The 7q22 probe, labelled in red, covers a 396kb region including the telomeric end of the RELN gene and extending beyond the marker D7S658. The 7q31 probe, labelled in green, covers a 203kb region including the TES gene.
Monosomy of chromosome 7 and deletions of the long arm of chromosome 7 are recognised recurrent chromosomal aberrations frequently seen in myeloid disorders.
Monosomy 7 and del(7q) are seen in a number of myeloid disorders, including myelodysplastic syndrome (MDS), acute myeloid leukaemia (AML), and juvenile myelomonocytic leukemia (JMML)1. Furthermore, it occurs in MDS and AML that develop in patients with constitutional disorders (eg, Fanconi anaemia, Kostmann syndrome, neurofibromatosis type 1, and familial monosomy 7)2. The presence of Monosomy 7 or del(7q) as karyotypic changes are associated with a poorer outcome in myeloid malignancies1,3.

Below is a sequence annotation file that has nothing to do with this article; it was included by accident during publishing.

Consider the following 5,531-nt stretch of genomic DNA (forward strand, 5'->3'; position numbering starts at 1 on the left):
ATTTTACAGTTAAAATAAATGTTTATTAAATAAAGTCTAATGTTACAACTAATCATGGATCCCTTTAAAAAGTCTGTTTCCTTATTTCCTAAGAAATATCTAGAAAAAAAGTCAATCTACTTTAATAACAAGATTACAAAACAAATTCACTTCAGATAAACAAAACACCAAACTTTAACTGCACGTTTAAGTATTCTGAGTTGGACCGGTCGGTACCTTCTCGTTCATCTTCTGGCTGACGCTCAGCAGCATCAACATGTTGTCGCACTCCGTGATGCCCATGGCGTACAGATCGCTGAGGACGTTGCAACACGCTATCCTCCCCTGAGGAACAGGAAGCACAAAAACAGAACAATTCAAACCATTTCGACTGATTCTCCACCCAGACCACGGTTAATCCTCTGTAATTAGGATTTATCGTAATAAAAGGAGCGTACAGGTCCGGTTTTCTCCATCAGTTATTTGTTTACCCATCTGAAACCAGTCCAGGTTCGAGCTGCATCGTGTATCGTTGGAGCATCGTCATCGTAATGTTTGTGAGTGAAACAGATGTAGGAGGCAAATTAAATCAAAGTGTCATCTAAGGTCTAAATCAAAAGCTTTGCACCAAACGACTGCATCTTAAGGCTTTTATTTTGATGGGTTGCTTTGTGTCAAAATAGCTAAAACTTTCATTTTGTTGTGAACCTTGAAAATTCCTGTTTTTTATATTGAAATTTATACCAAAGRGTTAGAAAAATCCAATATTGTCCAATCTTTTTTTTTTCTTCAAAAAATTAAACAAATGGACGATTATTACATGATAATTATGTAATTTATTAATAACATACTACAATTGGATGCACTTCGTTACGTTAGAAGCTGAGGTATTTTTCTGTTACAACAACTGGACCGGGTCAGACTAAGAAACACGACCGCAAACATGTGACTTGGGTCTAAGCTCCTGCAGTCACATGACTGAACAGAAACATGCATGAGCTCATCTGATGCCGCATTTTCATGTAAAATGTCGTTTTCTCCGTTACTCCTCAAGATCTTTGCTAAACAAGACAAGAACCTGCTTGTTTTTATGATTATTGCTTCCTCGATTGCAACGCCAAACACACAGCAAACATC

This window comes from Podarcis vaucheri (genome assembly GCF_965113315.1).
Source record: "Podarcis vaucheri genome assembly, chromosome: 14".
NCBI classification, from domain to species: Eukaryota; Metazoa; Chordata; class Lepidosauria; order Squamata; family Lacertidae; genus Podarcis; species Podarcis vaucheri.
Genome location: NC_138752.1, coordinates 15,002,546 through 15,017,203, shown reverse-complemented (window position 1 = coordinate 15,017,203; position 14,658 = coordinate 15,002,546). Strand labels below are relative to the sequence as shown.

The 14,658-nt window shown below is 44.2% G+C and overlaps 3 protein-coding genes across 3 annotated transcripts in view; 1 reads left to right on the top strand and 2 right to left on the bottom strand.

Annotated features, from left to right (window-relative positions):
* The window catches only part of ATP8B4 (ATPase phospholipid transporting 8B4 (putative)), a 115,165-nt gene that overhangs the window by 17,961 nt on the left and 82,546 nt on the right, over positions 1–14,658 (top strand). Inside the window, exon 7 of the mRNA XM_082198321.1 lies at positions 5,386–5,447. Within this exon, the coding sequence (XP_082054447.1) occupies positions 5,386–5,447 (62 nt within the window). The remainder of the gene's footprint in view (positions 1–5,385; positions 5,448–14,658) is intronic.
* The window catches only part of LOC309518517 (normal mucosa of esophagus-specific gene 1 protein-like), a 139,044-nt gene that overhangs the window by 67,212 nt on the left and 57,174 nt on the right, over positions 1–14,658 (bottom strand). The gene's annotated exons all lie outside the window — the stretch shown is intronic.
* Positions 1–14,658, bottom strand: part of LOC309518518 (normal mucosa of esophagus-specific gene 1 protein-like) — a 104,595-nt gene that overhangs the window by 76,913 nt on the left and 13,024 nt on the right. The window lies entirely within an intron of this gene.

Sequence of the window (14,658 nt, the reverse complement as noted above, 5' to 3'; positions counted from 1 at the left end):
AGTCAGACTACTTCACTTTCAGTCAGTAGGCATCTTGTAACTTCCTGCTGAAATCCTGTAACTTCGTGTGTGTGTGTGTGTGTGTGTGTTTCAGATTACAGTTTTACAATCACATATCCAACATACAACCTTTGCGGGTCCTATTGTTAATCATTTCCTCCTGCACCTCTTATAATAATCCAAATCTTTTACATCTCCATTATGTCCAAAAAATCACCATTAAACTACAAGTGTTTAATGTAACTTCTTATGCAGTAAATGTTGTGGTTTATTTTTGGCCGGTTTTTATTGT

Deletions of chromosome 7 are typically large with heterogeneity in the breakpoints in myeloid diseases, making it difficult to map the common deleted regions (CDRs). It is highly likely that multiple tumour suppressor genes on chromosome 7 cooperate in leukaemogenesis4. Two CDRs have been previously reported: one at 7q22 and the other on 7q31-q362,5, which are both targeted by this probe set.
I am grateful for the excellent products I receive from CytoCell at a reasonable price, but more importantly the superb customer support. The speed in which I receive answers or suggestions makes my life as a director much easier and allows me to focus on patient care. The quality and consistency of CytoCell’s probes means I can trust the results, and my clients get their results in a timely manner
Dr. Theresa C. Brown
Director, Cytogenetics Laboratory, Hayward Genetics Center, Tulane University School of Medicine